This is a redraft of a previous post (with additions towards the end)
Giving up the car is the single most significant thing the average person could do to save themselves money and achieve early retirement. I personally refer to cars as money sinks, at least when I fancy a change from my preferred label for them which is ‘pollution and death machines’.
This was one of the unexpected findings from my statistical analysis of average consumption patterns (E R E for infographsBLOGv3) is that an irrational addiction to the motorcar is the single most significant factor which locks the individual into having to work until they are 68. Giving up the car and moving to within cycling (preferably walking) distance of work and most other places you want to go is the single most significant thing you can do to save money and make early retirement possible.
The average-consumer’s crazy car habit.
According to the National Travel Survey 2012, the average distance travelled per person in 2012 was 6,691 miles, with 78% of these miles being travelled by car, which means roughly 5000 of these miles were travelled by car. If we assume that someone makes an economically rational choice and purchases a relatively cheap car, then using the AA’s Motoring Costs Survey 2014, the overall average standing costs of the cheapest category of car (up to £13K in this survey) stood at £1913, with a running cost per mile of £18.56. If we factor all of this together, the average cost of running a cheapish, and thus probably small car in 2014 was £2841. (See endnotes 13-14)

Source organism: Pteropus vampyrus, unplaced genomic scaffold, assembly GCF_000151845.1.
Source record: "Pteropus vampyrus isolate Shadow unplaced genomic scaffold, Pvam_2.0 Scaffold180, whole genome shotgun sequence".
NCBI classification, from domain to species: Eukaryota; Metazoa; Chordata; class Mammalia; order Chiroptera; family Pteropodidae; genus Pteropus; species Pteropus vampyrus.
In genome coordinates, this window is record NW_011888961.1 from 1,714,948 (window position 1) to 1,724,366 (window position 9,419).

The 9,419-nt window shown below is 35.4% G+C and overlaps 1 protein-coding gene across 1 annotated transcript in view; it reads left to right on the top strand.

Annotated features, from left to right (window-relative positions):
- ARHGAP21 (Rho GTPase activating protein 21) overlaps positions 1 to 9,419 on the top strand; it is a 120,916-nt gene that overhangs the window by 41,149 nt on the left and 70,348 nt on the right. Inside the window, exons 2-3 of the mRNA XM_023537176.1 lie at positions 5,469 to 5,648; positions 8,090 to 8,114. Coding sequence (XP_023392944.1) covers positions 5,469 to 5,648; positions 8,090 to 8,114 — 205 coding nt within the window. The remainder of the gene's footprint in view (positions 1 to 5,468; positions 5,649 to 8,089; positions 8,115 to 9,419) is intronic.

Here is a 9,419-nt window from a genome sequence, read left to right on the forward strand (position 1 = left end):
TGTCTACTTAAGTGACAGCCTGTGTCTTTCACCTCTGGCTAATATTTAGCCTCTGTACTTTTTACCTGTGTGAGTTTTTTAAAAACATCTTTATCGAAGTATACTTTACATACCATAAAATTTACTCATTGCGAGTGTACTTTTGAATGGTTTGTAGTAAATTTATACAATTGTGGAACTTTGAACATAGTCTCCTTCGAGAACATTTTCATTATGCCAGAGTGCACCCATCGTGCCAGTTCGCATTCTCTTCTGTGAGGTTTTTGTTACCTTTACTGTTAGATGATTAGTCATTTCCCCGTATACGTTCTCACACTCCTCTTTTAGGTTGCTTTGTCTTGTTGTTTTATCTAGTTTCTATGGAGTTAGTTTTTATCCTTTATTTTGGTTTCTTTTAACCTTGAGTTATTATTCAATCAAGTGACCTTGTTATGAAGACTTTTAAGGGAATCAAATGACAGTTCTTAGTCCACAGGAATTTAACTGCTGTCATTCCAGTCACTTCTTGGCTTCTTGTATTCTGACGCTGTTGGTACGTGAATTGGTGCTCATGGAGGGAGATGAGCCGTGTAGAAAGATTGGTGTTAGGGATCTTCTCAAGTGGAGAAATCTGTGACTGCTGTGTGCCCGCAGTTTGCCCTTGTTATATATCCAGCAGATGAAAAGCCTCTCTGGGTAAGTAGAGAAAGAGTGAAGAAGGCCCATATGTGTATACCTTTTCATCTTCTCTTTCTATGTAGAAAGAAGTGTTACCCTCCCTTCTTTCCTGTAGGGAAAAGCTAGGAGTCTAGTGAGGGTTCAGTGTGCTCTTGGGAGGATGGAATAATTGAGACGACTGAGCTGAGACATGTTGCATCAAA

This works out at £277.77 a month or £3333.20 a year, which rounds up to a staggering £110 000 over 33 years, equivalent to 5.2 years worth of earnings on the median salary.
I was first alerted to the incredible economic inefficiency of the motor car by Andre Gorz’s excellent 1973 essay ‘The Social Ideology of the Motorcar’. Following Ivan Illich, Gorz made the point that the average American spent four hours a day devoted to their car, either sitting in it (moving or not-moving), or working to pay for the various services associated with driving. He calculated that if you added up all of these hours and divide by the average distance travelled by car, the average American travelled at an average speed of 3.5 miles an hour, or the same as walking pace, but thousands of dollars worse off and probably a lot more stressed as a result.
In Britain today, the statistics aren’t quite as bad as this. If we take the approximate average distance travelled of 5000 miles a year, and divide by the average speed of 24.6 mph, this makes a total of 203. 25 hours spent driving. If we then add to this the 212 hours it would take you to pay for one year’s worth of motoring costs, the total amount of hours we get is 415.25, which when divided by 5000 miles gives us an average speed of 12 mph.